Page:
Surveys a wide range of dramatic forms, gender theories, and distinct theatrical techniques used by women artists to reveal larger social issues and encourage activism. Examines how the plays’ sociocultural contexts represent female playwrights’ diverse views of identity as well as their cultural, ethnic, racial, and geographical experiences. Identifies how women as artistic leaders are perceived and received by society and the industry. Analyzes why the issue of gender equity in theatre remains unresolved. THTR 2500 and WMNS 2501 are cross-listed.

THTR 2600. Voice and Speech for the Actor. 4 Hours.

Seeks to enhance the quality and power of the actor’s voice with a focus on the clarity, vitality, and eloquence with which they communicate themselves on stage. Following the pedagogy known as Freeing the Natural Voice, developed by Kristin Linklater, sessions provide a progression of physical and vocal exercises that free the habitual tensions and inefficiencies that block the clear communication of emotional and creative impulses. Offers students an opportunity to apply voice and speech training to diverse texts comprised of drama, poetry, and original writing. The goal is a free, healthy, confident voice that fully expresses the actor’s individuality and commands the attention of an audience.

THTR 2990. Elective. 1-4 Hours.

Offers elective credit for courses taken at other academic institutions. May be repeated without limit.

THTR 2991. Research in Theatre. 1-4 Hours.

Offers an opportunity to conduct introductory-level research or creative endeavors under faculty supervision.

THTR 3100. Creative Storytelling for Social Engagement. 4 Hours.

Explores the immersive learning process of creating a contemporary living newspaper play by critically examining important social issues or questions; identifying, synthesizing, applying, and revising ideas; and engaging in team-building performative activities. Explores innovative ways to address civic engagement through a culminating workshop production of a treatment for the play.

THTR 3200. Queer Theatre and Performance. 4 Hours.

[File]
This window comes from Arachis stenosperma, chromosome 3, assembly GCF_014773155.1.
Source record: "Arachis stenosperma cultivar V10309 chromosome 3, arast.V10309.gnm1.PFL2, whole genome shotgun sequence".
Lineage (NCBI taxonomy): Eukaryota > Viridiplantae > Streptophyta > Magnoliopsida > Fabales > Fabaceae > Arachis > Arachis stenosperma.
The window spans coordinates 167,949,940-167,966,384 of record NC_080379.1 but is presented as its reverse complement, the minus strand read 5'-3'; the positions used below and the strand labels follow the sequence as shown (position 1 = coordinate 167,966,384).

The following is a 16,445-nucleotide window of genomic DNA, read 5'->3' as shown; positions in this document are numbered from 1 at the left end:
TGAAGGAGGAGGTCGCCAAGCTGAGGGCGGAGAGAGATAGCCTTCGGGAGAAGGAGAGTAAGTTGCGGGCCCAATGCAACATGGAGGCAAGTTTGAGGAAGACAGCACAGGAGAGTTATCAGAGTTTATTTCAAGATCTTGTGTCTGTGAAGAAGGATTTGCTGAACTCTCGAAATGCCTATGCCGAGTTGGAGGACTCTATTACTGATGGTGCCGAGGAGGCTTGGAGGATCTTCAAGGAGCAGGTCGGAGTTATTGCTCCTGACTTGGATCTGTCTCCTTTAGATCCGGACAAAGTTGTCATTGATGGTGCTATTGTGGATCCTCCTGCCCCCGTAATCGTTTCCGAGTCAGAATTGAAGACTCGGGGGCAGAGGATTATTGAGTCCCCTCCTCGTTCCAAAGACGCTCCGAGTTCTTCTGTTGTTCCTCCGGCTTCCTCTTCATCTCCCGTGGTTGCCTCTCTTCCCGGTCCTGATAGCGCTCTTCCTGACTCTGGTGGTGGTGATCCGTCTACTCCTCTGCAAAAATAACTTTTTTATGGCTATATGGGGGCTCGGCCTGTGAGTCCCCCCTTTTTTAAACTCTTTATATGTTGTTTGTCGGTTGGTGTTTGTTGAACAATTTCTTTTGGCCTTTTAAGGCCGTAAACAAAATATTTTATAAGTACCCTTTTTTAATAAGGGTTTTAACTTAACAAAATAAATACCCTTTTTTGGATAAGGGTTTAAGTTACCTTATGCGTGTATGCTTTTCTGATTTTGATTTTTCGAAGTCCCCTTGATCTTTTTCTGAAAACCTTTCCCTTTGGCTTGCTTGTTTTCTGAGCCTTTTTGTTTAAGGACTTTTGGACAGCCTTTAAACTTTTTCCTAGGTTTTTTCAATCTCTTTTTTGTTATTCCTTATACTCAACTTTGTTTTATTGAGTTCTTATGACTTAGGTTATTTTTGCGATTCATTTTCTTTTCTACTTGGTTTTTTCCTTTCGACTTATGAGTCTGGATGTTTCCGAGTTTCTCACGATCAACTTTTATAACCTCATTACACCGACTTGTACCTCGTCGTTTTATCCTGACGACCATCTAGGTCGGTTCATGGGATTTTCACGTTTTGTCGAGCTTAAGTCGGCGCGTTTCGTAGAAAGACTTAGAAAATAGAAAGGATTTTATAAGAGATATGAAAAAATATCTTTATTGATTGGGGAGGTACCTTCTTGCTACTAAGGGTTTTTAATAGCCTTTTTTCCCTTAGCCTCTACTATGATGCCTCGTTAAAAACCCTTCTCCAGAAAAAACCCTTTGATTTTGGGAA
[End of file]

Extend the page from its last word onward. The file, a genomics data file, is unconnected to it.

Explores significant dramatic texts that have shaped and expressed the changing nature of LGBTQ identity. Readings, viewings, lectures, and discussion focus on noteworthy queer plays as literature, history, cultural documents, and performance as seen through the lens of contemporary queer theories and knowledge. Analyzing these texts for their relevance to society and our lives, students evaluate and explore a range of topics including sexual identity, gender identity, religious and political views on queerness, the evolution of LGBTQ culture and communities, drag performance, homophobia, assimilation, appropriation, and coming out. Students who do not meet course restrictions may seek permission of instructor. THTR 3200 and WMNS 3200 are cross-listed.

THTR 3300. Devised Theatre Project: Collaborative Performance. 4 Hours.

Investigates innovative and experimental methods of making an original theatre performance in which the actors are also the creators. Functioning as a collaborative ensemble training, rehearsing, and performing together, students explore performance theories and rehearsal techniques using language, movement, music, images, and autobiography to create their own performative event inspired by a central theme drawn from literature, art, politics, or history. Culminates in a world-premiere public performance.

THTR 3350. Fashion Marketing and Merchandising in Europe. 4 Hours.

Examines the fundamentals of fashion marketing and merchandising in the established fashion capital of the world, Paris. Explores how basic marketing principles govern the fashion industry. Analyzes and evaluates the role and function of day-to-day industry professionals working and succeeding in Paris through site visits; lectures with industry professionals; and visits to fashion shows, collections, and museums. Taught abroad.

THTR 3400. Designing Combat for the Stage. 4 Hours.

Develops techniques of unarmed and armed combat and employs those techniques to design and choreograph exciting fight sequences that are safe for actor combatants to perform. Offers students an opportunity to learn strategies to control time and space in a way that maximizes the power of storytelling on stage. The course culminates in students designing, developing, notating, and filming their own fight scenes and presenting and performing their violence designs to an audience. Recommended for students who have completed THTR 1260. Students who do not meet course restrictions may seek permission of instructor.